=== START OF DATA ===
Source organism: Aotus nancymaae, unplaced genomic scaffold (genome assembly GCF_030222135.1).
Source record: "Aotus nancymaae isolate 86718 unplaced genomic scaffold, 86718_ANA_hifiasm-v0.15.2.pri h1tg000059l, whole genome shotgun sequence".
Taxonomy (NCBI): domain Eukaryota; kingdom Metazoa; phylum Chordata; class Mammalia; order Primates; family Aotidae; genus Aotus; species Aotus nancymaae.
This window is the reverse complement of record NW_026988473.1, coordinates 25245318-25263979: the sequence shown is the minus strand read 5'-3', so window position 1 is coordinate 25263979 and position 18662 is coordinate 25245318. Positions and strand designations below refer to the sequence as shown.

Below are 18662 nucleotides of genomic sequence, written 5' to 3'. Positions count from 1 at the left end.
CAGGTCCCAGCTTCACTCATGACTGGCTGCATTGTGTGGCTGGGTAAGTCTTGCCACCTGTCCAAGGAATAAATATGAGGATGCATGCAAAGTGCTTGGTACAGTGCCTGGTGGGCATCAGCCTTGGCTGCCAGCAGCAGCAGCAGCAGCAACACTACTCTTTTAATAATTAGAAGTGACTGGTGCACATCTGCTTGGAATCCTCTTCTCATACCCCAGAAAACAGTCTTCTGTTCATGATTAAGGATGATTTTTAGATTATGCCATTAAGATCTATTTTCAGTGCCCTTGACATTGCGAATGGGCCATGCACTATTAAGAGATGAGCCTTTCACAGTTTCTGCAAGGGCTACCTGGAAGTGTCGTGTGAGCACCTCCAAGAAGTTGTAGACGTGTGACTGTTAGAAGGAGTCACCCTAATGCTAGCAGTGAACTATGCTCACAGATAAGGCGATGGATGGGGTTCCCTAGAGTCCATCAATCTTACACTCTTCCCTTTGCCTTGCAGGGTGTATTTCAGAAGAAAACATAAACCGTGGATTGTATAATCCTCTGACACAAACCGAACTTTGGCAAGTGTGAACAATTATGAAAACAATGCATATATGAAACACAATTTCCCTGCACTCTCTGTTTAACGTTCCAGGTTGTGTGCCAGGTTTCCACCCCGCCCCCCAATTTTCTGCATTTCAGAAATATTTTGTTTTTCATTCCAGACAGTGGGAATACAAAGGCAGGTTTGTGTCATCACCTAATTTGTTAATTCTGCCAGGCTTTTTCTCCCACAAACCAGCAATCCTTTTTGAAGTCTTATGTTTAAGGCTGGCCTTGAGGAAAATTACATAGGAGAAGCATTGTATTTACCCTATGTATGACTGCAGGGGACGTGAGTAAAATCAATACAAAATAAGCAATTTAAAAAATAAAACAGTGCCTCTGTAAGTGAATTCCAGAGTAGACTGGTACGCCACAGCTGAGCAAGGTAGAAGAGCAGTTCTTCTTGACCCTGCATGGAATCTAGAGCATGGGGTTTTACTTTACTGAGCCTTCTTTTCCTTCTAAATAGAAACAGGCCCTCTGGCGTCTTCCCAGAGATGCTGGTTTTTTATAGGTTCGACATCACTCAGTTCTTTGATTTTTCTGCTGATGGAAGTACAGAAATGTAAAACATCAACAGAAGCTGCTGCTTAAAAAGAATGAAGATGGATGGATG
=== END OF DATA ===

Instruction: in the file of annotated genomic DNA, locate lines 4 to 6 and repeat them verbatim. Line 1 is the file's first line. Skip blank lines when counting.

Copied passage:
This window is the reverse complement of record NW_026988473.1, coordinates 25245318-25263979: the sequence shown is the minus strand read 5'-3', so window position 1 is coordinate 25263979 and position 18662 is coordinate 25245318. Positions and strand designations below refer to the sequence as shown.

Below are 18662 nucleotides of genomic sequence, written 5' to 3'. Positions count from 1 at the left end.
CAGGTCCCAGCTTCACTCATGACTGGCTGCATTGTGTGGCTGGGTAAGTCTTGCCACCTGTCCAAGGAATAAATATGAGGATGCATGCAAAGTGCTTGGTACAGTGCCTGGTGGGCATCAGCCTTGGCTGCCAGCAGCAGCAGCAGCAGCAACACTACTCTTTTAATAATTAGAAGTGACTGGTGCACATCTGCTTGGAATCCTCTTCTCATACCCCAGAAAACAGTCTTCTGTTCATGATTAAGGATGATTTTTAGATTATGCCATTAAGATCTATTTTCAGTGCCCTTGACATTGCGAATGGGCCATGCACTATTAAGAGATGAGCCTTTCACAGTTTCTGCAAGGGCTACCTGGAAGTGTCGTGTGAGCACCTCCAAGAAGTTGTAGACGTGTGACTGTTAGAAGGAGTCACCCTAATGCTAGCAGTGAACTATGCTCACAGATAAGGCGATGGATGGGGTTCCCTAGAGTCCATCAATCTTACACTCTTCCCTTTGCCTTGCAGGGTGTATTTCAGAAGAAAACATAAACCGTGGATTGTATAATCCTCTGACACAAACCGAACTTTGGCAAGTGTGAACAATTATGAAAACAATGCATATATGAAACACAATTTCCCTGCACTCTCTGTTTAACGTTCCAGGTTGTGTGCCAGGTTTCCACCCCGCCCCCCAATTTTCTGCATTTCAGAAATATTTTGTTTTTCATTCCAGACAGTGGGAATACAAAGGCAGGTTTGTGTCATCACCTAATTTGTTAATTCTGCCAGGCTTTTTCTCCCACAAACCAGCAATCCTTTTTGAAGTCTTATGTTTAAGGCTGGCCTTGAGGAAAATTACATAGGAGAAGCATTGTATTTACCCTATGTATGACTGCAGGGGACGTGAGTAAAATCAATACAAAATAAGCAATTTAAAAAATAAAACAGTGCCTCTGTAAGTGAATTCCAGAGTAGACTGGTACGCCACAGCTGAGCAAGGTAGAAGAGCAGTTCTTCTTGACCCTGCATGGAATCTAGAGCATGGGGTTTTACTTTACTGAGCCTTCTTTTCCTTCTAAATAGAAACAGGCCCTCTGGCGTCTTCCCAGAGATGCTGGTTTTTTATAGGTTCGACATCACTCAGTTCTTTGATTTTTCTGCTGATGGAAGTACAGAAATGTAAAACATCAACAGAAGCTGCTGCTTAAAAAGAATGAAGATGGATGGATG